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August 1, 1925


Author Affiliations

Albany, N. Y.
Superintendent, Division of Medical Charities

JAMA. 1925;85(5):378-379. doi:10.1001/jama.1925.02670050062034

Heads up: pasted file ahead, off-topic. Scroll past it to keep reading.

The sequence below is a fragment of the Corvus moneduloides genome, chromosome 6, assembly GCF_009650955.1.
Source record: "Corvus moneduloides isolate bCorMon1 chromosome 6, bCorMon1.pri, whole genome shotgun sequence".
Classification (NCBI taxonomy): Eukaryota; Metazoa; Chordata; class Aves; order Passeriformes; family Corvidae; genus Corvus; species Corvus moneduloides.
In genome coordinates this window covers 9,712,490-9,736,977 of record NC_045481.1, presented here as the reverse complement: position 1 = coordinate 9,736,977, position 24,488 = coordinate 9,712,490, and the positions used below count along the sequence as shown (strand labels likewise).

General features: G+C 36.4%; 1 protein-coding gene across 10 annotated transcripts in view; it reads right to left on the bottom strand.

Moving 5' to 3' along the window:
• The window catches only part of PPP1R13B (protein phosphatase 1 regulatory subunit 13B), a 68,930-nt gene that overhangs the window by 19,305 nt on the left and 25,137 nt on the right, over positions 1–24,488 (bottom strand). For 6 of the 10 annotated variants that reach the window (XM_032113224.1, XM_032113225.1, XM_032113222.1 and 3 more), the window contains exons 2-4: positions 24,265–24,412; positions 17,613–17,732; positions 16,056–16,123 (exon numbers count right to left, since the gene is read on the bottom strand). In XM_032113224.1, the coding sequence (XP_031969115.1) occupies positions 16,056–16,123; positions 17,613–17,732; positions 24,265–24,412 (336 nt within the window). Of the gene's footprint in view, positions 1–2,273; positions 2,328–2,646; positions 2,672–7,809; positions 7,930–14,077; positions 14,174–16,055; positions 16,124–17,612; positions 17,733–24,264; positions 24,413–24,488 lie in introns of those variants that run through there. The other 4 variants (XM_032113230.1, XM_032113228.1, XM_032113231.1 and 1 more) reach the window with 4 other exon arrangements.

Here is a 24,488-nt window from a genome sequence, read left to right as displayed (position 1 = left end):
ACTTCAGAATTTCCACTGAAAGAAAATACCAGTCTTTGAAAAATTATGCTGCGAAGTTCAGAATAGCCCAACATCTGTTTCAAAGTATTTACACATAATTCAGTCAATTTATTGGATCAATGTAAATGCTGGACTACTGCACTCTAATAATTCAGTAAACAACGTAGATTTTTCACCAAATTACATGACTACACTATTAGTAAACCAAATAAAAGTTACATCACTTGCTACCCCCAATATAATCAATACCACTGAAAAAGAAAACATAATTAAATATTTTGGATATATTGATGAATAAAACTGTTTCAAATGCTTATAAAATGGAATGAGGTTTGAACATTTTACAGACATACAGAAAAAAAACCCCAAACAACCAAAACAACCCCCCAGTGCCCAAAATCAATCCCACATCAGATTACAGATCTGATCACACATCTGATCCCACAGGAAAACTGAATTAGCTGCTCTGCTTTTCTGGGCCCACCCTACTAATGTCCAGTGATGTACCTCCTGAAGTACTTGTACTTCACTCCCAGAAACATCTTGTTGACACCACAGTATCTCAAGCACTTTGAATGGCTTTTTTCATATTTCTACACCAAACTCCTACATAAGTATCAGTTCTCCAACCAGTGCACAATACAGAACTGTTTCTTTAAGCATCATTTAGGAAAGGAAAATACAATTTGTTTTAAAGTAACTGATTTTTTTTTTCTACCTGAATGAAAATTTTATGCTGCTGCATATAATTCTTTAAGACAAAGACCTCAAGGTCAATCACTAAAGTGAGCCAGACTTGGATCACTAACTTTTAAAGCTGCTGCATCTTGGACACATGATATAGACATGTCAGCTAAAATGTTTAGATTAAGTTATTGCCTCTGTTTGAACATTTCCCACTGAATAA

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To the Editor:  —In the report of the Committee on Hereditary Blindness presented to the Section on Ophthalmology at the recent session of the Association (The Journal, July 18, p. 192), the following statement appears: "Various estimates thus far made by students of this question have placed the number of those blind in the United States from hereditary causes as from about 75,000 to 100,000." Such a number would be truly appalling if the facts substantiated this statement, but I fear that the committee has been greatly misled in its statistics. The 1920 United States Census places the total number of blind in the United States at 57,444 persons. As this number represents practically no increase over the similar item given in the 1910 census, we may conclude that the number of blind from all causes in the United States at the present time is not far different from that

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